Happy spring—and welcome back to those of you just returning from the mid-semester recess. I trust March, which indeed came in like a lion, will now exit in a more ovine way.
Today is a particularly exciting day to be here on campus, as we welcome a very special guest, Rabbi Lord Jonathan Sacks. As many of you know, Rabbi Lord Sacks is among the world’s foremost religious, moral, and philosophical leaders and holds faculty appointments at New York University, Yeshiva University, and King’s College London. This afternoon, he will join me for a discussion marking the sixtieth anniversary of the Marshall Scholarship. This conversation will take place at 4:00 p.m. in the auditorium at Yale Law School, and we have set aside a number of tickets for readers of these “Notes”: if you are interested in attending, please reply to this message by no later than 11:30 this morning. (The tickets, one per person, will be allocated on a first-come, first served basis. All requests submitted by the deadline will receive a response from my office.) And for those of you not there in person, live streaming video of the conversation will be available online.
I am honored not only by this opportunity to spend time in conversation with our distinguished visitor, but also by the chance for Yale to participate in the celebration of this milestone for the Marshall Scholarship. When the first cohort was selected in 1954, few could have imagined that sixty years later nearly 1,900 individuals (118 of them Yalies!) from more than 200 institutions would have been named as Marshall Scholars—a remarkable legacy for this program inspired by the post-World War II political and economic rebuilding of Europe under the Marshall Plan.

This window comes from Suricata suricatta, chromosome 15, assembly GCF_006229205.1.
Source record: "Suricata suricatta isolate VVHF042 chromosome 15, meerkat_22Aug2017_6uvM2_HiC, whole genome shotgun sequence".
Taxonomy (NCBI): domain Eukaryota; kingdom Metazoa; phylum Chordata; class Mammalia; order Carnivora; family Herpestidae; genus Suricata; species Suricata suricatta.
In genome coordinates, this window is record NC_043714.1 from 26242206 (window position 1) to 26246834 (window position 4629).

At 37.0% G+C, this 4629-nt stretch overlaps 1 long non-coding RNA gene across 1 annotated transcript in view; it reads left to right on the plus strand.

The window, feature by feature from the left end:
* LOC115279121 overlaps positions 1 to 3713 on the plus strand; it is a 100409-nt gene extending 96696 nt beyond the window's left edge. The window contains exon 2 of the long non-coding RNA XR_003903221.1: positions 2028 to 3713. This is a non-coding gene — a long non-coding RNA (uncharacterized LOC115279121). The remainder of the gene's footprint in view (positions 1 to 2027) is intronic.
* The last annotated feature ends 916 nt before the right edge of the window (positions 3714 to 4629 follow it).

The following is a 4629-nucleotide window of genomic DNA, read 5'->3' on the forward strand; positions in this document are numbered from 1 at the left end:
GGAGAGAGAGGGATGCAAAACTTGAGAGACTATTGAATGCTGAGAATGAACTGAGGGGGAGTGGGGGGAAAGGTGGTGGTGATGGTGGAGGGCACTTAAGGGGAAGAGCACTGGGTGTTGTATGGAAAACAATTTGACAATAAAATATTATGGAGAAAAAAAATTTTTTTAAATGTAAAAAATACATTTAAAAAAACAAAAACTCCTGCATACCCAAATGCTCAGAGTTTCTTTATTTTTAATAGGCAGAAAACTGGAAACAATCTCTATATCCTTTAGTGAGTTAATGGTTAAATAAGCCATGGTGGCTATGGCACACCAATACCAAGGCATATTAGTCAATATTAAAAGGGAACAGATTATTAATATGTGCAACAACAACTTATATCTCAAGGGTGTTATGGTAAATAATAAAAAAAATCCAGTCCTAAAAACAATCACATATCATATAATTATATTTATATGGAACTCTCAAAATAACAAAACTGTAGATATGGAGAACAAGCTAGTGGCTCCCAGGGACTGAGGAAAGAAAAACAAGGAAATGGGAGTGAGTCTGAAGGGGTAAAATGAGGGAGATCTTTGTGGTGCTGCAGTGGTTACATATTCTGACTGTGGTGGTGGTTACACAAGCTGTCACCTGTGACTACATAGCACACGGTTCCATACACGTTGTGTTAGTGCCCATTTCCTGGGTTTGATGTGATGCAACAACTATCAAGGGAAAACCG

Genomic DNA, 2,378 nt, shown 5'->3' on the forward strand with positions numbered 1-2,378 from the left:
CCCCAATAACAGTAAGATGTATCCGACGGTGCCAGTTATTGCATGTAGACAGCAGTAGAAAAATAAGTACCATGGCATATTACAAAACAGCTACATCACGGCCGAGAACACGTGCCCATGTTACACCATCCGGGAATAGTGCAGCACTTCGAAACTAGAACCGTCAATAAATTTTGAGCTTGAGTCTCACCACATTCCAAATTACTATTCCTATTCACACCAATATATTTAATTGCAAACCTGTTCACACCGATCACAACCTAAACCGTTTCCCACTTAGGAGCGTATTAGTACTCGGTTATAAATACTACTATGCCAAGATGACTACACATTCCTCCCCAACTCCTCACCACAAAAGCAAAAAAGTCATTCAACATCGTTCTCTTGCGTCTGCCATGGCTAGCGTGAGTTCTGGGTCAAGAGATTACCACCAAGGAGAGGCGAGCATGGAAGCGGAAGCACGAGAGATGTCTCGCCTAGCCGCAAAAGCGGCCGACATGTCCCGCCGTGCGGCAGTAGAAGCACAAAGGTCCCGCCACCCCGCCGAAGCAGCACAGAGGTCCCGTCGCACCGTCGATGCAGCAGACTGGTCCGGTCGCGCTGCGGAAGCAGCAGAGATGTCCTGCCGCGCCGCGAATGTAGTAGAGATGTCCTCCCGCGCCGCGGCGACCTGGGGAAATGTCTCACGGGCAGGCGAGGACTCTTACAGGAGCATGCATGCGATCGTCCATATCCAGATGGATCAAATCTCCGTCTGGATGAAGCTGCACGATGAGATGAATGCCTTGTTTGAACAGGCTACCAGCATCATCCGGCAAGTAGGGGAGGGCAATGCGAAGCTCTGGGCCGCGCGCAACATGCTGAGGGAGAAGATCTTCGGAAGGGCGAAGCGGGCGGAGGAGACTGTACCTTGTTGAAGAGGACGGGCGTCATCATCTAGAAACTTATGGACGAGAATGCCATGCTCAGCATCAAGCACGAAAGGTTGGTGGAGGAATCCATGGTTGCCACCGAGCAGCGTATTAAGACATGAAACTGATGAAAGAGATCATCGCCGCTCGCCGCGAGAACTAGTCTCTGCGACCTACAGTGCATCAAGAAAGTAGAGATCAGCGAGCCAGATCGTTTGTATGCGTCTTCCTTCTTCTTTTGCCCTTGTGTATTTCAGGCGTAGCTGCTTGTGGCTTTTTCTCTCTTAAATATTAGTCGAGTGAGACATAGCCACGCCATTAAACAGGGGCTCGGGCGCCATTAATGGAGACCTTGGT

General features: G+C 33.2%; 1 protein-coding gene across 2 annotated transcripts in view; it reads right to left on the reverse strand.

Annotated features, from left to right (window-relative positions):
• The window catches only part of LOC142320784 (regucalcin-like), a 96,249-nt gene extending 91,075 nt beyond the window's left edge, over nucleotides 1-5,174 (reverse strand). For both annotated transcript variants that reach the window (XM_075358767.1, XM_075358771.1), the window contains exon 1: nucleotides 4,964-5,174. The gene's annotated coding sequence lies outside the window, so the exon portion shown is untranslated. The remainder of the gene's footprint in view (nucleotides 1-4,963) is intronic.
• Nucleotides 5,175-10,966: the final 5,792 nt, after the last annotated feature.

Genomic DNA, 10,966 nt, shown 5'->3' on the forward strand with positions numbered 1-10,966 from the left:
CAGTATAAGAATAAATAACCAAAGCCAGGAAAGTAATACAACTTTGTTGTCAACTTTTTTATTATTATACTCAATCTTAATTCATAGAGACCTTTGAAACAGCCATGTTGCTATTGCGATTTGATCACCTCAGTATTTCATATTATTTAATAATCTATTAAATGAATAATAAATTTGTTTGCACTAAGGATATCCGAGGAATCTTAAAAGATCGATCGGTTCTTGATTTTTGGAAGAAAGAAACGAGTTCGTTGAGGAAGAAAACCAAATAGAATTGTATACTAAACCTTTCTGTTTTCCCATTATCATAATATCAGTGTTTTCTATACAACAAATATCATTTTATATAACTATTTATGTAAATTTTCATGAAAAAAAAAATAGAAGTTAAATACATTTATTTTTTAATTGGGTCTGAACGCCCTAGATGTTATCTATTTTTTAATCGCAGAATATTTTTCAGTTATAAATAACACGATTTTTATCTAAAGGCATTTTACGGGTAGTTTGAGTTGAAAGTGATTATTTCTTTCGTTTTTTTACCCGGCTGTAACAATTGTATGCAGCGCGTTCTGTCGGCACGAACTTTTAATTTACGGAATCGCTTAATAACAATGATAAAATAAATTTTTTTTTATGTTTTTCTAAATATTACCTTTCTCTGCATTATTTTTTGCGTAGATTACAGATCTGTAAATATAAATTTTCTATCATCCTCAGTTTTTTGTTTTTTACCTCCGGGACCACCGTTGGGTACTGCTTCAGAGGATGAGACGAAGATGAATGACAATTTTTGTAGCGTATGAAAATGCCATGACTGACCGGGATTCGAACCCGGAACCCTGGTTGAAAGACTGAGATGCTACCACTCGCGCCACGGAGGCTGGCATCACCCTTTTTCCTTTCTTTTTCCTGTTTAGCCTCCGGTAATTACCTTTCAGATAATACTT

Yale, like the Marshall Scholarships, acts on the conviction that education and research—and society more broadly—are strengthened invaluably by the international exchange of ideas and perspectives. As George C. Marshall himself wrote in a letter to the first recipients of the Marshall Scholarship, such exchange is “essential to the good of mankind”; this was true in 1954 and it is only more so today.
From Yale’s first Marshall Scholar, Alan R. Novak (who graduated as a Navy Scholar from Yale College in 1955 and returned following his study at Oxford to earn an L.L.B. from Yale Law School in 1963) to this year’s cohort of six recipients, Yale’s Marshall Scholars are experts in fields from astrophysics to zoology, including cognitive science, geology, global health, international affairs, journalism, law, and public policy. The scholarships are also well represented among our current faculty and staff.
To all of Yale’s Marshall Scholars—and to all of our community members who contribute in diverse ways to international understanding and collaboration: thank you, and happy anniversary! And to Rabbi Lord Sacks, thank you for honoring Yale with your visit on this historic occasion.